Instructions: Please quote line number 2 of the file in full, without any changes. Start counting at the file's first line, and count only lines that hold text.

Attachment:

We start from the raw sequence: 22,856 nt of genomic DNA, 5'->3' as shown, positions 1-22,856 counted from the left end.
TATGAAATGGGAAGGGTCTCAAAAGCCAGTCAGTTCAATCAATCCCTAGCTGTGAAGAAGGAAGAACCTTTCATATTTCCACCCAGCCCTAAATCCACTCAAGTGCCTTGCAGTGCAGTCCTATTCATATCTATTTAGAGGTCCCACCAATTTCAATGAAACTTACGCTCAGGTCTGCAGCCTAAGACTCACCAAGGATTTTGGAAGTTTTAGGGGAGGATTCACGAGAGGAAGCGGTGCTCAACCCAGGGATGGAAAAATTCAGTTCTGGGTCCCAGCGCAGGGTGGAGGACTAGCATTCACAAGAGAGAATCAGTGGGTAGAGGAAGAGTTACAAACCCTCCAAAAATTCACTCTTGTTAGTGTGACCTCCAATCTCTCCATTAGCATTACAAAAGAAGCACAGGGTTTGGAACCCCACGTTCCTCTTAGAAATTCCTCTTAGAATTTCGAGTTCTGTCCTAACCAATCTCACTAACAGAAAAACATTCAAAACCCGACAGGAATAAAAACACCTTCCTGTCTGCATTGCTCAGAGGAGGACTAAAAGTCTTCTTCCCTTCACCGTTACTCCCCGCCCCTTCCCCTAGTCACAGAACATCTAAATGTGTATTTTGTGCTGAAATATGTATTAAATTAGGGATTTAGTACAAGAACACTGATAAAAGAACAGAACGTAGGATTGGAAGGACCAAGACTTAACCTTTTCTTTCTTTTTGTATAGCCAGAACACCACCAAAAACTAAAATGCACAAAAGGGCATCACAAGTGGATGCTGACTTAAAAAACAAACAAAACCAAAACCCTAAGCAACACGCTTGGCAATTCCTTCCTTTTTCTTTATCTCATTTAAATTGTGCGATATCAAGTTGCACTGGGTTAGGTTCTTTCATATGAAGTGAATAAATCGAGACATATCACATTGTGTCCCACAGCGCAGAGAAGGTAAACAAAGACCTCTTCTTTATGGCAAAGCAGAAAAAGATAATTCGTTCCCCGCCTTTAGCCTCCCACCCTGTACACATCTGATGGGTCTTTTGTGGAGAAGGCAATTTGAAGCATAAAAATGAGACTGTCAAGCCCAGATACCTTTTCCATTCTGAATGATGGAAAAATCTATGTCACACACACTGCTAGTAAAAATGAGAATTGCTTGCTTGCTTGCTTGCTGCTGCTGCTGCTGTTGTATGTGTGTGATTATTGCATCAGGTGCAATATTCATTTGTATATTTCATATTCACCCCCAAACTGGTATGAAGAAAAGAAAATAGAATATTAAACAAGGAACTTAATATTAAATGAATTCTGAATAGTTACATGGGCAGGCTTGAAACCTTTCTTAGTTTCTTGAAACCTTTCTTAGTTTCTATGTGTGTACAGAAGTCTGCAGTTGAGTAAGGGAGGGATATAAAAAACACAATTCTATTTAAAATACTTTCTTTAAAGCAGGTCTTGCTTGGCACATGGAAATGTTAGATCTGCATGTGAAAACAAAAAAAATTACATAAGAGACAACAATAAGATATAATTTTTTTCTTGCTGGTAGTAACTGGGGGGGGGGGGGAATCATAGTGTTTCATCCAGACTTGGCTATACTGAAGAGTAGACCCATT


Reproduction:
TATGAAATGGGAAGGGTCTCAAAAGCCAGTCAGTTCAATCAATCCCTAGCTGTGAAGAAGGAAGAACCTTTCATATTTCCACCCAGCCCTAAATCCACTCAAGTGCCTTGCAGTGCAGTCCTATTCATATCTATTTAGAGGTCCCACCAATTTCAATGAAACTTACGCTCAGGTCTGCAGCCTAAGACTCACCAAGGATTTTGGAAGTTTTAGGGGAGGATTCACGAGAGGAAGCGGTGCTCAACCCAGGGATGGAAAAATTCAGTTCTGGGTCCCAGCGCAGGGTGGAGGACTAGCATTCACAAGAGAGAATCAGTGGGTAGAGGAAGAGTTACAAACCCTCCAAAAATTCACTCTTGTTAGTGTGACCTCCAATCTCTCCATTAGCATTACAAAAGAAGCACAGGGTTTGGAACCCCACGTTCCTCTTAGAAATTCCTCTTAGAATTTCGAGTTCTGTCCTAACCAATCTCACTAACAGAAAAACATTCAAAACCCGACAGGAATAAAAACACCTTCCTGTCTGCATTGCTCAGAGGAGGACTAAAAGTCTTCTTCCCTTCACCGTTACTCCCCGCCCCTTCCCCTAGTCACAGAACATCTAAATGTGTATTTTGTGCTGAAATATGTATTAAATTAGGGATTTAGTACAAGAACACTGATAAAAGAACAGAACGTAGGATTGGAAGGACCAAGACTTAACCTTTTCTTTCTTTTTGTATAGCCAGAACACCACCAAAAACTAAAATGCACAAAAGGGCATCACAAGTGGATGCTGACTTAAAAAACAAACAAAACCAAAACCCTAAGCAACACGCTTGGCAATTCCTTCCTTTTTCTTTATCTCATTTAAATTGTGCGATATCAAGTTGCACTGGGTTAGGTTCTTTCATATGAAGTGAATAAATCGAGACATATCACATTGTGTCCCACAGCGCAGAGAAGGTAAACAAAGACCTCTTCTTTATGGCAAAGCAGAAAAAGATAATTCGTTCCCCGCCTTTAGCCTCCCACCCTGTACACATCTGATGGGTCTTTTGTGGAGAAGGCAATTTGAAGCATAAAAATGAGACTGTCAAGCCCAGATACCTTTTCCATTCTGAATGATGGAAAAATCTATGTCACACACACTGCTAGTAAAAATGAGAATTGCTTGCTTGCTTGCTTGCTGCTGCTGCTGCTGTTGTATGTGTGTGATTATTGCATCAGGTGCAATATTCATTTGTATATTTCATATTCACCCCCAAACTGGTATGAAGAAAAGAAAATAGAATATTAAACAAGGAACTTAATATTAAATGAATTCTGAATAGTTACATGGGCAGGCTTGAAACCTTTCTTAGTTTCTTGAAACCTTTCTTAGTTTCTATGTGTGTACAGAAGTCTGCAGTTGAGTAAGGGAGGGATATAAAAAACACAATTCTATTTAAAATACTTTCTTTAAAGCAGGTCTTGCTTGGCACATGGAAATGTTAGATCTGCATGTGAAAACAAAAAAAATTACATAAGAGACAACAATAAGATATAATTTTTTTCTTGCTGGTAGTAACTGGGGGGGGGGGGGAATCATAGTGTTTCATCCAGACTTGGCTATACTGAAGAGTAGACCCATT